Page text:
The court ruled he had no experience of living in a strict Islamic area because he has been in this country for so long and would therefore be at risk of harm.
The ruling said: ‘The court reiterated that the prohibition of torture and of inhuman or degrading treatment or punishment was absolute, irrespective of the victims’ conduct.
‘Consequently, the applicants’ behaviour, however undesirable or dangerous, could not be taken into account.’
The case will seriously hamper further attempts by ministers to deport foreign criminals, failed asylum seekers and illegal immigrants back to Somalia. Last year just 35 were kicked out.
Around two thirds of the 214 other cases are thought to involve criminals. Others are failed asylum seekers and illegal immigrants.
A UK Border Agency spokesman said: ‘We are very disappointed with the European Court’s decision and are considering our legal position.
‘This judgment does not stop us continuing to pursue the removal of foreign criminals who commit a serious crime, nor does it find that all Somalis are in need of international protection.’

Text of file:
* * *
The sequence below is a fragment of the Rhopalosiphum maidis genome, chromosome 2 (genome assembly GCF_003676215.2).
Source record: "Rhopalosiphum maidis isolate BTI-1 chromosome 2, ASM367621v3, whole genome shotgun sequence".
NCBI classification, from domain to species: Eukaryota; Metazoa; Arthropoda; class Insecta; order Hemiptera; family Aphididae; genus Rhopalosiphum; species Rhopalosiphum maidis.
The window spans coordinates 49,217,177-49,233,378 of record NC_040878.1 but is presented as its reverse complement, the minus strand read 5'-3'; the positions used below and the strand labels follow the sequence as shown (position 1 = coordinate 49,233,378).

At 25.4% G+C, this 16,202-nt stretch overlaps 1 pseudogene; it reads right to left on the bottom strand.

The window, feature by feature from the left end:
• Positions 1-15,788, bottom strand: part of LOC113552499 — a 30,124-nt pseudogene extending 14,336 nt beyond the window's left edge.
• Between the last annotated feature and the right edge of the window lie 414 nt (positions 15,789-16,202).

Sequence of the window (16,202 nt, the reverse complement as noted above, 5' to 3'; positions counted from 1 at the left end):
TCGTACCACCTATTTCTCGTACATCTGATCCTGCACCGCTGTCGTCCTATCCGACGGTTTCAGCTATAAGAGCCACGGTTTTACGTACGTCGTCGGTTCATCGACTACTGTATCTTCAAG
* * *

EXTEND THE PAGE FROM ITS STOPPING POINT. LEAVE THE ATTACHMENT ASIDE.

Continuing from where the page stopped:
Banned extremist begins speaking tour – but where are the police?
By JAMES SLACK and NICK FAGGE
An Islamic extremist who is supposedly banned from Britain delivered a speech to a packed hall in the Midlands last night.
Raed Salah, who is accused of ‘virulent anti-semitism’, strolled through immigration checks at Heathrow Airport on Saturday, despite being excluded from the UK by the Home Secretary.
Since then, he has evaded police and border officials to begin a speaking tour in which he was due to share a platform at Westminster today with Left-wing Labour MPs.
Theresa May – determined to be tough on extremists – is furious with blundering UK Border Agency staff who allowed Salah into the country, and wants him removed as quickly as possible.
Yet, to the fury of Jewish groups, Salah was last night able to address a packed hall of 500 British Muslims in Leicester.
The cleric, leader of the northern branch of the Islamic Movement in Israel, also addressed an audience at Conway Hall, in London, on Monday evening.
Police were said to be trying to hunt him down, but he was not arrested at the event though the power is available to officers if his presence in Britain is considered not to be ‘conducive to the public good’.
‘9/11 WAS A PLOT BY THE ISRAELIS’
A string of extremist statements have been attributed to Raed Salah, though he denies having said many of them.
He is said to have cast doubt on Osama Bin Laden’s culpability for 9/11, suggesting instead the attacks were an Israeli plot and that Jews were warned not to go to work at the World Trade Center on that day.